ISSN (Print) - 0012-9976 | ISSN (Online) - 2349-8846

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Bhima Koregaon and Politics of the Subaltern

Historical events that hold symbolic value are important in constructing an alternative identity for the subaltern. The Brahminical upper caste feels threatened by such assertions of the subaltern and thus, tries to marginalise them. The violence at Bhima Koregaon is a reflection of this tension between divisive Hindutva nationalism and resilient subaltern politics that seeks justice.

Dalits in Maharashtra celebrate 1 January as Shaurya Diwas (bravery day). It was on this day in the year 1818 at Bhima Koregaon near Pune that 22 Mahar soldiers fighting on the British side were martyred in a battle which led to the defeat of the Brahmin Peshwas. This last battle of the Anglo–Maratha war marked the end of the Maratha Empire and the ascendancy of the British in western India. At this site, the British raised an obelisk carrying the names of 49 soldiers, including 22 Mahar soldiers, who died in the battle. On 1 January 1927, B R Ambedkar paid a visit to the British war memorial to commemorate this victory. Ever since, Dalits in Maharashtra march to Bhima Koregaon village on this day. The battle holds twofold significance for them. It is a standing testimony to not only their triumph over the Brahminical hegemony of the Peshwas, but also the valour of the Mahar soldiers who fought against the Peshwa army that heavily outnumbered their own (Gupta 1923).

On 1 January 2018, more than three lakh Dalits from all over Maharashtra had gathered at Bhima Koregaon to observe the bicentenary of the victory. This peaceful congregation was brutally attacked by activists of two local, Hindu right-wing organisations—Shiv Pratishthan and Hindu Ekta Manch, led by Sambhaji Bhide (alias Manohar Bhide) and Milind Ekbote, respectively. In the violence that ensued, one Dalit youth was killed while several others were injured. Many of their vehicles were vandalised. Shops belonging to Muslims and Christians were singled out and burnt (Dhamale 2018). Bharipa Bahujan Mahasangh leader Prakash Ambedkar, along with several other organisations representing Dalits, Other Backward Classes, and progressives, called for a statewide bandh on 3 January 2018. Consequently, shops, offices, schools and colleges in many parts of Maharashtra were closed down. Dalits rose in indignation and took to the streets to protest against the Bhima Koregaon violence. These incidents at Bhima Koregaon on 1 January 2018 and later in various parts of Maharashtra, and the public discourse that these developments have subsequently sparked, prompted us to pose certain questions regarding the dominant caste imagination of Indian nationhood and the location of the subaltern classes within it.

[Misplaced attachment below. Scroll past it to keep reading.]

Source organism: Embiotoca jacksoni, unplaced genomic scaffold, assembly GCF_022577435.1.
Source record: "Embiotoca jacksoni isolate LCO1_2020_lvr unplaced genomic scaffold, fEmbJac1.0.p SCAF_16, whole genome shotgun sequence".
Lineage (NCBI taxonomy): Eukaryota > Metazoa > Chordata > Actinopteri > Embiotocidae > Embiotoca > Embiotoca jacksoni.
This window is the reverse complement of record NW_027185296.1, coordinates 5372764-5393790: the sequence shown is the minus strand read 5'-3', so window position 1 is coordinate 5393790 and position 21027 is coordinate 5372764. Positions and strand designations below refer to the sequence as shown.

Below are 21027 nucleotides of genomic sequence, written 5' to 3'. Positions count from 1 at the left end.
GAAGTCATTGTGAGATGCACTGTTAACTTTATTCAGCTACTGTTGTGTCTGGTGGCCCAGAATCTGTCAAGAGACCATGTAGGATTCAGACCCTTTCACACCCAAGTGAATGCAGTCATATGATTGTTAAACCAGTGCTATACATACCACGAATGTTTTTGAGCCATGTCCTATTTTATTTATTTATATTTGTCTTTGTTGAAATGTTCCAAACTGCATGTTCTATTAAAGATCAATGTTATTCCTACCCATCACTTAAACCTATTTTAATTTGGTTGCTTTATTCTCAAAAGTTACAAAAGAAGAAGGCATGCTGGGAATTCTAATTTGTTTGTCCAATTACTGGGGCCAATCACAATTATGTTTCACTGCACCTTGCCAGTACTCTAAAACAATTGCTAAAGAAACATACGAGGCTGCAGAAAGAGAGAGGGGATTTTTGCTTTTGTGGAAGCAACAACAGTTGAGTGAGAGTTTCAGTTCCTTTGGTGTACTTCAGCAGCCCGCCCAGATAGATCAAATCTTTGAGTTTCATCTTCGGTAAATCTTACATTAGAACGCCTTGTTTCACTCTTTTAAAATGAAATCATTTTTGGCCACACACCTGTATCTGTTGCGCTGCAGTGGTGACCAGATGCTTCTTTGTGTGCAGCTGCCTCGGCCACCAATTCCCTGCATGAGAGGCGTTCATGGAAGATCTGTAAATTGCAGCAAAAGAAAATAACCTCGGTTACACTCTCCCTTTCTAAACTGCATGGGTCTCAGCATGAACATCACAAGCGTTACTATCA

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Updated On : 17th Feb, 2018

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